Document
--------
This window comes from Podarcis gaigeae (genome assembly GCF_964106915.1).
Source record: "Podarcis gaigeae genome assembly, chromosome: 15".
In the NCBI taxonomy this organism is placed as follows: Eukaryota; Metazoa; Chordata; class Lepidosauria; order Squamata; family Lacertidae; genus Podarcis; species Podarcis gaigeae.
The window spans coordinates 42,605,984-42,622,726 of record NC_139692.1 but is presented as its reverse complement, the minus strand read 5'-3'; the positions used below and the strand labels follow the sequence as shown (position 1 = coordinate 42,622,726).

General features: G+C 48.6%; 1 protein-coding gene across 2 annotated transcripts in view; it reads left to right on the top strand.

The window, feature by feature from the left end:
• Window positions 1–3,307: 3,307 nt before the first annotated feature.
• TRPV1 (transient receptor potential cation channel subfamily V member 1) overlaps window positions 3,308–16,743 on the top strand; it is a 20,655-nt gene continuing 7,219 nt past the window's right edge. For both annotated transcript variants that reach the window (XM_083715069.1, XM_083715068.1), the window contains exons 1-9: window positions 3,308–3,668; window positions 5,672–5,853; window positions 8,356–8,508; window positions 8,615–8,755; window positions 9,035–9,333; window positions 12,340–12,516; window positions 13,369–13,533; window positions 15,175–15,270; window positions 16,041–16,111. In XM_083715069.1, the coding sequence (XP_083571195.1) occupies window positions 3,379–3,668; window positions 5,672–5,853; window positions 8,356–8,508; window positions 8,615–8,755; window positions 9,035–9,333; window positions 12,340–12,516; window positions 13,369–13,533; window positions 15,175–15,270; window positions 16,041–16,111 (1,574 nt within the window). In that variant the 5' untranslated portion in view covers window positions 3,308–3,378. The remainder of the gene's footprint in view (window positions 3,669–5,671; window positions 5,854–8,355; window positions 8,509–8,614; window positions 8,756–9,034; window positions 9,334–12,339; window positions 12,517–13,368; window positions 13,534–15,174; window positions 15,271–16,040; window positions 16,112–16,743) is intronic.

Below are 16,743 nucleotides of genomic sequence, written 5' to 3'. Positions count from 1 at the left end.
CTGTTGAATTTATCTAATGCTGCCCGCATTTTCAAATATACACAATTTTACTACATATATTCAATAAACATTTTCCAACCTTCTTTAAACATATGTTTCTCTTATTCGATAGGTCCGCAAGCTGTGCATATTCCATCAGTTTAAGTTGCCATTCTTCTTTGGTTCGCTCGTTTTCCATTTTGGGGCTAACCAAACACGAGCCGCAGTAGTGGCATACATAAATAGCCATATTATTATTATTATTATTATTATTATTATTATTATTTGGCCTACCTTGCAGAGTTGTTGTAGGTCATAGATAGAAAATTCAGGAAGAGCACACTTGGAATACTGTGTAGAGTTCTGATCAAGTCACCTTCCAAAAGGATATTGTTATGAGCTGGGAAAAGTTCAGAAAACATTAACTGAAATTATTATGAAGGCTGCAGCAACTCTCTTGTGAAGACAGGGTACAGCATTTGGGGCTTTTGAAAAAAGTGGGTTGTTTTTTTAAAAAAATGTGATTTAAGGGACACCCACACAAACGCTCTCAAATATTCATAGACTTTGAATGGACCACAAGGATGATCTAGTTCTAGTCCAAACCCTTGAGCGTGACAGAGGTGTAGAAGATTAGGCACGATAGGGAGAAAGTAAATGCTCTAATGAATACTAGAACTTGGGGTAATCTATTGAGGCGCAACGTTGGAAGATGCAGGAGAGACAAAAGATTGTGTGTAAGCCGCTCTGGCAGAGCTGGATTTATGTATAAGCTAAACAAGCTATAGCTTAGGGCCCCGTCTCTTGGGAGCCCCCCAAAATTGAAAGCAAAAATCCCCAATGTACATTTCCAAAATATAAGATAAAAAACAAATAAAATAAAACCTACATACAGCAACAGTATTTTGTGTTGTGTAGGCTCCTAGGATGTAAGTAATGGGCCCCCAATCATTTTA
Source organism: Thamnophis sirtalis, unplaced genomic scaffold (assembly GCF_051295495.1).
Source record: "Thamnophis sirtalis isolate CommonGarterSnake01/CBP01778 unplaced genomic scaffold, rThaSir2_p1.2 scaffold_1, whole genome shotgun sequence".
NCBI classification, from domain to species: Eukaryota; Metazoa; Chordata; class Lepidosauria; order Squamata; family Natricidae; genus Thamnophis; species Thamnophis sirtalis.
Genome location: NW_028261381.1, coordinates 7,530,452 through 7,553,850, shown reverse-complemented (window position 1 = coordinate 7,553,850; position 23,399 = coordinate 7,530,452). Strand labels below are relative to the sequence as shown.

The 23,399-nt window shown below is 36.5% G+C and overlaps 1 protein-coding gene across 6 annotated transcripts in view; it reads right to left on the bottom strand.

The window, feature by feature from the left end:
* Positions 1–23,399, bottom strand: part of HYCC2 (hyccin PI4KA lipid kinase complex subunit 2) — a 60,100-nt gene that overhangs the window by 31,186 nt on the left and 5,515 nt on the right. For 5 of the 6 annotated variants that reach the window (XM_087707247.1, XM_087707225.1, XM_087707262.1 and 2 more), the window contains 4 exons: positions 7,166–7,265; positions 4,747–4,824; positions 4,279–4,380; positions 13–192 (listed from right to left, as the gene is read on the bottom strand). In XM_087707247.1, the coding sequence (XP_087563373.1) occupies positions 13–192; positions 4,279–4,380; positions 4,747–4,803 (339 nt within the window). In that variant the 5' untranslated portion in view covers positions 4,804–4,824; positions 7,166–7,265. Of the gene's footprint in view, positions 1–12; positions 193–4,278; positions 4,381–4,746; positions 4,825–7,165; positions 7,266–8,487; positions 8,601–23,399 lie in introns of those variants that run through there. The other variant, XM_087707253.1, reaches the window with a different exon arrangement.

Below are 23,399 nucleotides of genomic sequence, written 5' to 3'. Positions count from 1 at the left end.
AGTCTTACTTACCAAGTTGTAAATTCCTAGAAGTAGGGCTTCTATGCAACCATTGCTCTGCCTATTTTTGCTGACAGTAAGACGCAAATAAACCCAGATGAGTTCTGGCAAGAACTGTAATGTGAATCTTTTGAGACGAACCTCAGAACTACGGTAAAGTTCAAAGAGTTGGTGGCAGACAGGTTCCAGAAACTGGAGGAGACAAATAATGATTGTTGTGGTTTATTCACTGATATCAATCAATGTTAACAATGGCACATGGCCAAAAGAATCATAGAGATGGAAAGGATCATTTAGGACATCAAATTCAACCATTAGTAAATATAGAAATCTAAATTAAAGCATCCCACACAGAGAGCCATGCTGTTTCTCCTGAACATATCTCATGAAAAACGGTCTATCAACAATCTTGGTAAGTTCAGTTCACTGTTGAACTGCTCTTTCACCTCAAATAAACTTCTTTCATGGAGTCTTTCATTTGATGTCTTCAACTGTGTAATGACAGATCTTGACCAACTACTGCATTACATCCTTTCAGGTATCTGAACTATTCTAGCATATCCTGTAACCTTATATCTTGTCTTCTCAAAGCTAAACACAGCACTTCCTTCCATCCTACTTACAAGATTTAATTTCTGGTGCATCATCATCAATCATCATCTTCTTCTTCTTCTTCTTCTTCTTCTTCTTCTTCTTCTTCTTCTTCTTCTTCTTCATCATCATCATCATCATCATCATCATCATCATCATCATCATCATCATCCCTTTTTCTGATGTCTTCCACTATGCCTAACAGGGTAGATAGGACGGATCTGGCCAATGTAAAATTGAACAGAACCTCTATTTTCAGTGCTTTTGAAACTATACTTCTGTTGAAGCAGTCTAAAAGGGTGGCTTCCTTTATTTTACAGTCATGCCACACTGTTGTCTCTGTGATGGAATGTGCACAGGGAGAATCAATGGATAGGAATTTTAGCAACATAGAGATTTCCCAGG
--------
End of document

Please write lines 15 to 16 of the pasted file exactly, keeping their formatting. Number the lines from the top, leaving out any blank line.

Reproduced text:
The 23,399-nt window shown below is 36.5% G+C and overlaps 1 protein-coding gene across 6 annotated transcripts in view; it reads right to left on the bottom strand.

The window, feature by feature from the left end: